Abby left for Guatemala at the beginning of May, but before she took off, we had a couple of friends over for a little send off dinner party. The menu was a brined rack of pork with apple chutney and a bourbon reduction, a puree of sweet and russet potatoes, and braised brussels sprouts with pancetta. I the rack came from Savenor's so I knew that, if I prepared it well, it would taste great. The recipe for the pork, chutney, and sauce was from a Bobby Flay show, and since I like the kind of food he makes, I knew that if I didn't mess things up, it would probably taste pretty good. Brussles sprouts are something I've been making a lot lately and the potatoes are a dish that I've been experimenting with lately.
There were a lot of components to this dish, so everyone pitched in on the preparation. Here's Kathleen, Sharlene, and Gustavo trying to make sense of the food blog. Gustavo, by the way, has an amazing food blog that is really one of the major inspirations for this blog. I highly recommend it. I'm very impressed by his pictures, the range of dishes that he creates, his great use of seasonal ingredients, and his eye for economy in cooking, a must for any grad student/cooking enthusiast. His cooking is something to aspire to.
Here, Abby and Kathleen work on the chutney. I think that I might be secretly related to Kathleen. She really looks a lot like a Kina. Any relatives reading this might want to look into that and let me know if you find anything.
Here are the ingredients for the potatoes, simmering away.
The potatoes that I made were a half and half mix of sweet and regular potatoes. Sweet potatoes alone, I think, would be overpowering, hence the mixture. I'm essentially thinning out, or diluting, the sweet potato with the regular russets. The sweet potatoes are a lot denser, so I start boiling those a few minutes before adding the other potatoes. On the right is a mixture of cream and butter with thyme and dried sage. Heating it over low heat infuses the flavor of the herbs into the cream, but I probably needed to add more herbs and steeped it for a longer to get the effect I was going for. Once the potatoes are boiled, I pass them through a ricer, fold in the creme mixture and a couple cloves of roasted garlic, and season with salt and pepper. If you have a ricer, I would advise always using it to make mashed potatoes. If you have a potato masher, throw it out and get a ricer. Potatoes are, of course, a starch, and working it too much makes them heavy and sticky, like paste. I think its more or less the same reaction that you get when you knead dough. By using a ricer and gently folding in the ingredients, the mixture stays light and fluffy.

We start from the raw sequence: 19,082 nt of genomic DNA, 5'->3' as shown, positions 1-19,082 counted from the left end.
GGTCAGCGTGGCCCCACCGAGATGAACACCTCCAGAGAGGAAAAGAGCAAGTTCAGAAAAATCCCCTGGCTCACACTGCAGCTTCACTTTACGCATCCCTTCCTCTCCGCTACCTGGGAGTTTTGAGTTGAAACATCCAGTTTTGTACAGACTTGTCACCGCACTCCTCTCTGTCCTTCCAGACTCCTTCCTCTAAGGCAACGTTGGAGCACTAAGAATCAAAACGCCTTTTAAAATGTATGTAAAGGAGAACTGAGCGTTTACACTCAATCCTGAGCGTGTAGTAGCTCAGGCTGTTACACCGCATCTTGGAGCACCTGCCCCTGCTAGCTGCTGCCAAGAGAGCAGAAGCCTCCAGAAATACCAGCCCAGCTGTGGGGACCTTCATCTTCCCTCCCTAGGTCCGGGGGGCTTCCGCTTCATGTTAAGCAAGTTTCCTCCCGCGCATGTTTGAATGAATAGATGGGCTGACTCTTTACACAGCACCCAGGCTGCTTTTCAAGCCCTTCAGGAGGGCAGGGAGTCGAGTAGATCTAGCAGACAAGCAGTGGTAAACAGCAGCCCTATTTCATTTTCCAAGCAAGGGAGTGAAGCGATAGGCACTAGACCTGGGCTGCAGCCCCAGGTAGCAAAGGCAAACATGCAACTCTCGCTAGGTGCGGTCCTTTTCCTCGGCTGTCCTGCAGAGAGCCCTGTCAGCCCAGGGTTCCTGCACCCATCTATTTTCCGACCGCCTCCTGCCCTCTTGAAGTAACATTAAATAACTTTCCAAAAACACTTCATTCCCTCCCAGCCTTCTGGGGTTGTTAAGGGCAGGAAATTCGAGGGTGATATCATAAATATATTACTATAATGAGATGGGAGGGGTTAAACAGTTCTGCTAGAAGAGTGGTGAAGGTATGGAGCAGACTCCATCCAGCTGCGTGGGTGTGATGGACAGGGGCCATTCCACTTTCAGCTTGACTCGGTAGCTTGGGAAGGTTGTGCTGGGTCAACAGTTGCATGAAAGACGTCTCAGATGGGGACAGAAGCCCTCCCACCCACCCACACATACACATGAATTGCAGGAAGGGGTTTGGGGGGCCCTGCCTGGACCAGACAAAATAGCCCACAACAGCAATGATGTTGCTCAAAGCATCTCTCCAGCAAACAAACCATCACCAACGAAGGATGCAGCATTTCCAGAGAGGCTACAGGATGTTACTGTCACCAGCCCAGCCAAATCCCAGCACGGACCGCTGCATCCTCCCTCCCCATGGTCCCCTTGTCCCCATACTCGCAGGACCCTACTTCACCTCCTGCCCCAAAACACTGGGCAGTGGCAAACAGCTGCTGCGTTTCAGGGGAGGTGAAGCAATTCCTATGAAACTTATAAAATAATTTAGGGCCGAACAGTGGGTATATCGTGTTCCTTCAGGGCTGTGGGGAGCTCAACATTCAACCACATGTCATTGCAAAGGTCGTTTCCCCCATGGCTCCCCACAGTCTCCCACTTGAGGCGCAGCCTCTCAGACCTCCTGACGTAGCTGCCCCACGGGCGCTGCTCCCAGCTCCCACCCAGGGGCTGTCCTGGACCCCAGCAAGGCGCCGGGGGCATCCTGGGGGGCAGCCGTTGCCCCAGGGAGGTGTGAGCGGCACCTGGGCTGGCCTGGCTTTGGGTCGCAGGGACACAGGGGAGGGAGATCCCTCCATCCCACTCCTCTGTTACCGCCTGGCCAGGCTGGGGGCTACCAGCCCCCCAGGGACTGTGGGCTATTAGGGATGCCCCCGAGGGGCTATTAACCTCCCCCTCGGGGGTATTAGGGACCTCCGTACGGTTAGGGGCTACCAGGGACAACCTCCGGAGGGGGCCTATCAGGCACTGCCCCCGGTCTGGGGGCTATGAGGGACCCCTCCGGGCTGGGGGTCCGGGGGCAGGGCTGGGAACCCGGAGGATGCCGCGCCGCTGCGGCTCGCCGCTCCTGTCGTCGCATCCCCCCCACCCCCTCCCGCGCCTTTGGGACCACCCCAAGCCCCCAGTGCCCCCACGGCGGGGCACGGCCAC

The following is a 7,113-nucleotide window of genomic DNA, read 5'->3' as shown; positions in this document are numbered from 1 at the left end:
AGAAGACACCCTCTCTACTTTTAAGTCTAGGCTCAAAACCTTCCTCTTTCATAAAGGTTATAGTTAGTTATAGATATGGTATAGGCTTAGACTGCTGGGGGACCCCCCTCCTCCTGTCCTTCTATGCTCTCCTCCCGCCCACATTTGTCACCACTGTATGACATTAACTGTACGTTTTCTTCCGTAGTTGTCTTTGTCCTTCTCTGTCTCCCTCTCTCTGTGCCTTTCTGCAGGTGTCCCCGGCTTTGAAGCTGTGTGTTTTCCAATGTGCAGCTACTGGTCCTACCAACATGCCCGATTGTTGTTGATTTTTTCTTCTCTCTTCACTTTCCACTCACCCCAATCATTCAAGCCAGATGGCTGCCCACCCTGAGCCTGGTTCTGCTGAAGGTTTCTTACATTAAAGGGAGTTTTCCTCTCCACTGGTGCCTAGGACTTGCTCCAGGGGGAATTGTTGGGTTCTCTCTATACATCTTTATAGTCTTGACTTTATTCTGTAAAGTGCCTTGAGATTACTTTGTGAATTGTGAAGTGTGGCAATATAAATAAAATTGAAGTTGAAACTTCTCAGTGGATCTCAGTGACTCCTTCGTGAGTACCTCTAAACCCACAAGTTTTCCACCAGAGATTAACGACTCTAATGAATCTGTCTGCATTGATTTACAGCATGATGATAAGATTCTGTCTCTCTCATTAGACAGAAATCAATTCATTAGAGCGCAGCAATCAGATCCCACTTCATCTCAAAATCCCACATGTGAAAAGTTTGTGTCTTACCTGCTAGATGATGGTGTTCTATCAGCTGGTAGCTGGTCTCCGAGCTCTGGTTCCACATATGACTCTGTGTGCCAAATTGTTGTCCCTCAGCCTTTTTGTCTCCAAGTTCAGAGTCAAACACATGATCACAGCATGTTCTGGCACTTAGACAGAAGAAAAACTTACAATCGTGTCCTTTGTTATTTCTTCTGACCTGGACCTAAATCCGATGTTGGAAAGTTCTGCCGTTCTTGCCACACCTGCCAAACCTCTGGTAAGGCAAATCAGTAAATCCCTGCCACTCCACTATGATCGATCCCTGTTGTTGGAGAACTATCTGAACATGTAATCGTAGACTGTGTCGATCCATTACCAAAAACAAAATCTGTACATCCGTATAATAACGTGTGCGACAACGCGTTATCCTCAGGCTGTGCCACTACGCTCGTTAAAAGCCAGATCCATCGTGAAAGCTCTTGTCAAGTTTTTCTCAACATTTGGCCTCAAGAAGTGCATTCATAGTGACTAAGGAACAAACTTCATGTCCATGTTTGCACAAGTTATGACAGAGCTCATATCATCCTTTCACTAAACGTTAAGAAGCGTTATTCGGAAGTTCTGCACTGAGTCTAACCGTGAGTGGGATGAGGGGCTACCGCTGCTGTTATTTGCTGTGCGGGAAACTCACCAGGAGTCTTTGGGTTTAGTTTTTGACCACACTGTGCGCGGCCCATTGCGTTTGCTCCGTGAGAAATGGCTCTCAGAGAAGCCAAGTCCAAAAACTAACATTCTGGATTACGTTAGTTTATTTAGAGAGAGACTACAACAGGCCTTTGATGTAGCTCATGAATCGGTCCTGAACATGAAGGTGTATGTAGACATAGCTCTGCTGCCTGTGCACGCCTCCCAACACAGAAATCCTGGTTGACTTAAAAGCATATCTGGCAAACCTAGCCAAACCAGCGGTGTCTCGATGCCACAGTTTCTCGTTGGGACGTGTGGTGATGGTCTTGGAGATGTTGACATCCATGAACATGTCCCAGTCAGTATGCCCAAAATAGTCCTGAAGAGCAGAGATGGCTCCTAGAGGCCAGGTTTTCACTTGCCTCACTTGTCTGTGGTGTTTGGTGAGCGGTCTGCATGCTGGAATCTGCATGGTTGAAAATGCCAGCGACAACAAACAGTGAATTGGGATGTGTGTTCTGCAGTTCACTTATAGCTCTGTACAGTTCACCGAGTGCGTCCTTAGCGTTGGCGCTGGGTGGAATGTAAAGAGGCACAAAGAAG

The most fun part was preparing the bourbon reduction. I've always liked playing with fire.
And, here is the final product all finished and plated before heading out to the dining room. The brussels sprouts were braised a little too long, so the color isn't as vivid as I would like, but it tasted good, and other than that, I have no complaints.
Here's Gustavo, Gary, and Abby. Notice how Abby has three glasses of wine in front of her.
She really loves her wine.
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